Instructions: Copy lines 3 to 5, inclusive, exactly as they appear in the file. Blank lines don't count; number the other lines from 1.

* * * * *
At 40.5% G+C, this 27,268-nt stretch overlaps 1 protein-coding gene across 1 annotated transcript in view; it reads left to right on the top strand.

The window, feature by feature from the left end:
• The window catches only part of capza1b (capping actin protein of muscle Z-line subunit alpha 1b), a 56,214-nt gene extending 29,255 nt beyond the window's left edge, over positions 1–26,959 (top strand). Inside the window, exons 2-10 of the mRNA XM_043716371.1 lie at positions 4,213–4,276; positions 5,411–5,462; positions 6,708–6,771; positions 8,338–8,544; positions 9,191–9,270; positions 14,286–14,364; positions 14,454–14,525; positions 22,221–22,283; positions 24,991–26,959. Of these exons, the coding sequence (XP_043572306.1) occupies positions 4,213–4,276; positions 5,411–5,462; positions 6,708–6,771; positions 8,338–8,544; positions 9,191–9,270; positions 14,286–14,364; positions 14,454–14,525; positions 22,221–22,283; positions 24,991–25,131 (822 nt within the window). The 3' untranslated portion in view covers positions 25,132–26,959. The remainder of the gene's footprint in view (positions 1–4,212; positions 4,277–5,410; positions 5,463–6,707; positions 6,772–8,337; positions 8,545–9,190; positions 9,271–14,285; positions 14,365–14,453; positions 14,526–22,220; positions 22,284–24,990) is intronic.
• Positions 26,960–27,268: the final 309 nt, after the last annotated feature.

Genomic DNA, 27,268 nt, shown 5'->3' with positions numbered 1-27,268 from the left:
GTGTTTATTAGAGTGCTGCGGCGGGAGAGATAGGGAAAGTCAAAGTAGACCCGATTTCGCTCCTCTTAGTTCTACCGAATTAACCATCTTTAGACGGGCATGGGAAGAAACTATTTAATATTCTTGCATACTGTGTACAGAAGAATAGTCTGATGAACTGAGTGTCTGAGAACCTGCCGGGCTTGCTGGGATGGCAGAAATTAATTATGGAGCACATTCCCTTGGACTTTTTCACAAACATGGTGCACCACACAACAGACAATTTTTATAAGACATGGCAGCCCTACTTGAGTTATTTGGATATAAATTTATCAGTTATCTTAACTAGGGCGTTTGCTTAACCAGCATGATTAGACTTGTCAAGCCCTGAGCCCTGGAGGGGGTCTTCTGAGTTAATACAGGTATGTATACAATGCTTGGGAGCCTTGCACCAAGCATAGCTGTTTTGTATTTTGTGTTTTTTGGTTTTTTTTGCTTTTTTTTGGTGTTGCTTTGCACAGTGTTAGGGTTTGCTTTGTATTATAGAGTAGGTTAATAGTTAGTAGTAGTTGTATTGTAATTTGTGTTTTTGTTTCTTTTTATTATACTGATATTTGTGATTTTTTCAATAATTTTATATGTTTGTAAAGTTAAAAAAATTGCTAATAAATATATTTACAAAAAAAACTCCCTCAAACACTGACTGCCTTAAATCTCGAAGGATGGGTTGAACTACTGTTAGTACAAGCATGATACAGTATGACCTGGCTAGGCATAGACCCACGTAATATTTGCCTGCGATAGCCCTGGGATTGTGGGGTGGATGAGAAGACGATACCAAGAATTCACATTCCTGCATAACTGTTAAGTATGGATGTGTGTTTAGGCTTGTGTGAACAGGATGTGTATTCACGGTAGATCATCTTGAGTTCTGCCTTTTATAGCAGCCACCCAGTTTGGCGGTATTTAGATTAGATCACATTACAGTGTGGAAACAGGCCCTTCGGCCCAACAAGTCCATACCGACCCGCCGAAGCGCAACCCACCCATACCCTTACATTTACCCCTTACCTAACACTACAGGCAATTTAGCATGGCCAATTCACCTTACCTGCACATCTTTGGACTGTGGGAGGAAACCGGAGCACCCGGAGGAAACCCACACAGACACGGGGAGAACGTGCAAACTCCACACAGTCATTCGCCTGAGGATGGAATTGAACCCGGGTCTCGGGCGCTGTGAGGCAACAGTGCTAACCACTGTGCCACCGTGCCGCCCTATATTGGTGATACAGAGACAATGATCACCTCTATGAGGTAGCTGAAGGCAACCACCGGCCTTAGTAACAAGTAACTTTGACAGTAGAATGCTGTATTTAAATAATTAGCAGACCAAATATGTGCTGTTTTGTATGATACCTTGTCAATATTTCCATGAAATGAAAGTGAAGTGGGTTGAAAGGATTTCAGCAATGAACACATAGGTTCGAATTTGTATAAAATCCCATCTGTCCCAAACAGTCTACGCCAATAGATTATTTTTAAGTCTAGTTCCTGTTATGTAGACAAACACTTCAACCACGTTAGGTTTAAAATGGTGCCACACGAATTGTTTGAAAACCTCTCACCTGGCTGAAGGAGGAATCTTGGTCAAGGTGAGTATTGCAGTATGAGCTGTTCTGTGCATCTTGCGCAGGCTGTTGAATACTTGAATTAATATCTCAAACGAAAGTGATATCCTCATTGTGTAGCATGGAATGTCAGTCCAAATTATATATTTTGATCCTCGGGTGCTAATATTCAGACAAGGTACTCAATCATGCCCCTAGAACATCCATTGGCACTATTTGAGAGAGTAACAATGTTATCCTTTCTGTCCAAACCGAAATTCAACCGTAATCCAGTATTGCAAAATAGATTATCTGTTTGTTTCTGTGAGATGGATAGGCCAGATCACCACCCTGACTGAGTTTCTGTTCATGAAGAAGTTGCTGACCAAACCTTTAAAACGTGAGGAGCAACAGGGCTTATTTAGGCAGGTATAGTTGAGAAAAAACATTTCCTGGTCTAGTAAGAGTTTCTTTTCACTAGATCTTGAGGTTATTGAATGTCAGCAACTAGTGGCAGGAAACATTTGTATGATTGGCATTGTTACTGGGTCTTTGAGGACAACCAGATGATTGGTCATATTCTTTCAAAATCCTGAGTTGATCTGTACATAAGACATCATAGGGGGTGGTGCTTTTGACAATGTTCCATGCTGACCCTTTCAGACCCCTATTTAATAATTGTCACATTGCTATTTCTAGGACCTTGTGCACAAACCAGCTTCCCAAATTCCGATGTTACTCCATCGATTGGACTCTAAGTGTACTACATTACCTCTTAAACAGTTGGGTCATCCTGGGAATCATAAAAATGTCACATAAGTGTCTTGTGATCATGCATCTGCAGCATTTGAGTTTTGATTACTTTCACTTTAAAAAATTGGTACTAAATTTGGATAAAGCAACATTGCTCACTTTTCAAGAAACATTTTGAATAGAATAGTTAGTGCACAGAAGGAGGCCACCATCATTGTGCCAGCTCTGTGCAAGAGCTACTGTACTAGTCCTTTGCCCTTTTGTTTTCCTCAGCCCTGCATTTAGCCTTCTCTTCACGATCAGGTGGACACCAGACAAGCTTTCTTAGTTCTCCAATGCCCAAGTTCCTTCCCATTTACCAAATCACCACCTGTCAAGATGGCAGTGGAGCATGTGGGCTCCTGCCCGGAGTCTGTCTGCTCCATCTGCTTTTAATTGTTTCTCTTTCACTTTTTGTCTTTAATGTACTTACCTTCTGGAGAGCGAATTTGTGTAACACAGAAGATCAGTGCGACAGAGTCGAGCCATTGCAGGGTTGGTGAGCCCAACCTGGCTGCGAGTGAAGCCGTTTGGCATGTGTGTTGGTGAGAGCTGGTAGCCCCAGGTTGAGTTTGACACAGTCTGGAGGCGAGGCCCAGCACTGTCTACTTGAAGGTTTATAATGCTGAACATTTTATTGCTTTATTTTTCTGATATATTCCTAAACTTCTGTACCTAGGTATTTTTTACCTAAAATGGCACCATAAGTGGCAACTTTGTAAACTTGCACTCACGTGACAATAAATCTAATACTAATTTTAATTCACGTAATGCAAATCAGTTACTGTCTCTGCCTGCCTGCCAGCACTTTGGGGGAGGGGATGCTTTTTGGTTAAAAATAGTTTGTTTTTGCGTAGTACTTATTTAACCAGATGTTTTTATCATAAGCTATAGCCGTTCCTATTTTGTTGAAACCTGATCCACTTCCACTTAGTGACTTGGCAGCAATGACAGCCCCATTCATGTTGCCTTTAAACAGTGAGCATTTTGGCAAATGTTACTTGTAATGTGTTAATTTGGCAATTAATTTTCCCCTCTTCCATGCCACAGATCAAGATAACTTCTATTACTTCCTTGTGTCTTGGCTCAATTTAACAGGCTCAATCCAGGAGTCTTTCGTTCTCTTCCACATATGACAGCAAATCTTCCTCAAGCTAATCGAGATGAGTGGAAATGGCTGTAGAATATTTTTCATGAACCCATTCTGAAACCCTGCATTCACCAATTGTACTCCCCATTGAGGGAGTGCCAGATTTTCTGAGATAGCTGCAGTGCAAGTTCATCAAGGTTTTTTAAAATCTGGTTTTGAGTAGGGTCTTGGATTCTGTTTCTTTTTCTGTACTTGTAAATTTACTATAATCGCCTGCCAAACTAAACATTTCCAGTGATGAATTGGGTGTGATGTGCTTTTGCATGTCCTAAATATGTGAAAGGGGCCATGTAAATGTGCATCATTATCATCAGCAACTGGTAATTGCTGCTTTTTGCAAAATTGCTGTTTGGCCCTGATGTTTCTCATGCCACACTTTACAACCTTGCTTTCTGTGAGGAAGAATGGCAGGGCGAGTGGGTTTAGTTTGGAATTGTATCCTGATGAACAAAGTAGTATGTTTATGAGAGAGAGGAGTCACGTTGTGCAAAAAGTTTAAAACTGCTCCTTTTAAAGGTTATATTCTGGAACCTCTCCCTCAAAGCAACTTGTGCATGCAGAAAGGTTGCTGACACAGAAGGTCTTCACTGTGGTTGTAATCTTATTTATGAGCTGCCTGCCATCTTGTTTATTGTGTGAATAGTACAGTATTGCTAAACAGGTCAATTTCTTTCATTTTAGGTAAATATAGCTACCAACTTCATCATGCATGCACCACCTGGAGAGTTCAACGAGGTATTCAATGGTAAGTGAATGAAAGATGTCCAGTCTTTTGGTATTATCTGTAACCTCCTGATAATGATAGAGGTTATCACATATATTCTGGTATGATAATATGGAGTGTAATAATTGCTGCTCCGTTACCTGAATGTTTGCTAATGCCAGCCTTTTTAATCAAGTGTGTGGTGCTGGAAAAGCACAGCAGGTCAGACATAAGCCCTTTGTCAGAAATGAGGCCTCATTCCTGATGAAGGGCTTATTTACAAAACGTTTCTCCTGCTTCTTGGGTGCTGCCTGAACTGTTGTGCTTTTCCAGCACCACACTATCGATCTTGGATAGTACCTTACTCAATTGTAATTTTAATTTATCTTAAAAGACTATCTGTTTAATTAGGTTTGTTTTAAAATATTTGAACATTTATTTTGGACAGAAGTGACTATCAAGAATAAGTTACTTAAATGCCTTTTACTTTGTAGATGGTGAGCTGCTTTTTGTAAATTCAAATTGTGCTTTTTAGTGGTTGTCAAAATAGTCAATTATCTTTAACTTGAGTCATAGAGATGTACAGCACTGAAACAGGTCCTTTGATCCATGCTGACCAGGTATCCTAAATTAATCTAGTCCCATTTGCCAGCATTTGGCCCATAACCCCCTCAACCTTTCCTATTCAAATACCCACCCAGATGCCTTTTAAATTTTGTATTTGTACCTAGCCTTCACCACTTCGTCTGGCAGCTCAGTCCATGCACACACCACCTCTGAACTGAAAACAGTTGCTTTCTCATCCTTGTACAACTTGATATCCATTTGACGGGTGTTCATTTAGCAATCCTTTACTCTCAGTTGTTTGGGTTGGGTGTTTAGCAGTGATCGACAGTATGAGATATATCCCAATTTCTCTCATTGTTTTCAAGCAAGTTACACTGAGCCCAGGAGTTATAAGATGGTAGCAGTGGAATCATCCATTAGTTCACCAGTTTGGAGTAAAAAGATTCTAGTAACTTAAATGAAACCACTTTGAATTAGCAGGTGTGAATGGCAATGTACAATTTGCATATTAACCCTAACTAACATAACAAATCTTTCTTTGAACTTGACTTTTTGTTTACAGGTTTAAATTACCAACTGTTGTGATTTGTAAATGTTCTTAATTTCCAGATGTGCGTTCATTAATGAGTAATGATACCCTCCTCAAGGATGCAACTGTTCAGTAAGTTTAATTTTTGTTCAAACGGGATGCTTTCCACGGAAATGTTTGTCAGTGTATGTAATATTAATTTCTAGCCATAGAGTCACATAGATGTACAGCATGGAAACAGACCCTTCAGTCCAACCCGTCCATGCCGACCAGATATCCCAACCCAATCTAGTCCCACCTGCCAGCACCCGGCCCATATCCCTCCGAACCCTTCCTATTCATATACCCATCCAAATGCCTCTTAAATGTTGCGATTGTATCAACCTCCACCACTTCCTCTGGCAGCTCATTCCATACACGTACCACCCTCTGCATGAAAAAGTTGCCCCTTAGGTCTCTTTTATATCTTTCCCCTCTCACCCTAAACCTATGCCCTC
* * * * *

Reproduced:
• The window catches only part of capza1b (capping actin protein of muscle Z-line subunit alpha 1b), a 56,214-nt gene extending 29,255 nt beyond the window's left edge, over positions 1–26,959 (top strand). Inside the window, exons 2-10 of the mRNA XM_043716371.1 lie at positions 4,213–4,276; positions 5,411–5,462; positions 6,708–6,771; positions 8,338–8,544; positions 9,191–9,270; positions 14,286–14,364; positions 14,454–14,525; positions 22,221–22,283; positions 24,991–26,959. Of these exons, the coding sequence (XP_043572306.1) occupies positions 4,213–4,276; positions 5,411–5,462; positions 6,708–6,771; positions 8,338–8,544; positions 9,191–9,270; positions 14,286–14,364; positions 14,454–14,525; positions 22,221–22,283; positions 24,991–25,131 (822 nt within the window). The 3' untranslated portion in view covers positions 25,132–26,959. The remainder of the gene's footprint in view (positions 1–4,212; positions 4,277–5,410; positions 5,463–6,707; positions 6,772–8,337; positions 8,545–9,190; positions 9,271–14,285; positions 14,365–14,453; positions 14,526–22,220; positions 22,284–24,990) is intronic.
• Positions 26,960–27,268: the final 309 nt, after the last annotated feature.

Genomic DNA, 27,268 nt, shown 5'->3' with positions numbered 1-27,268 from the left: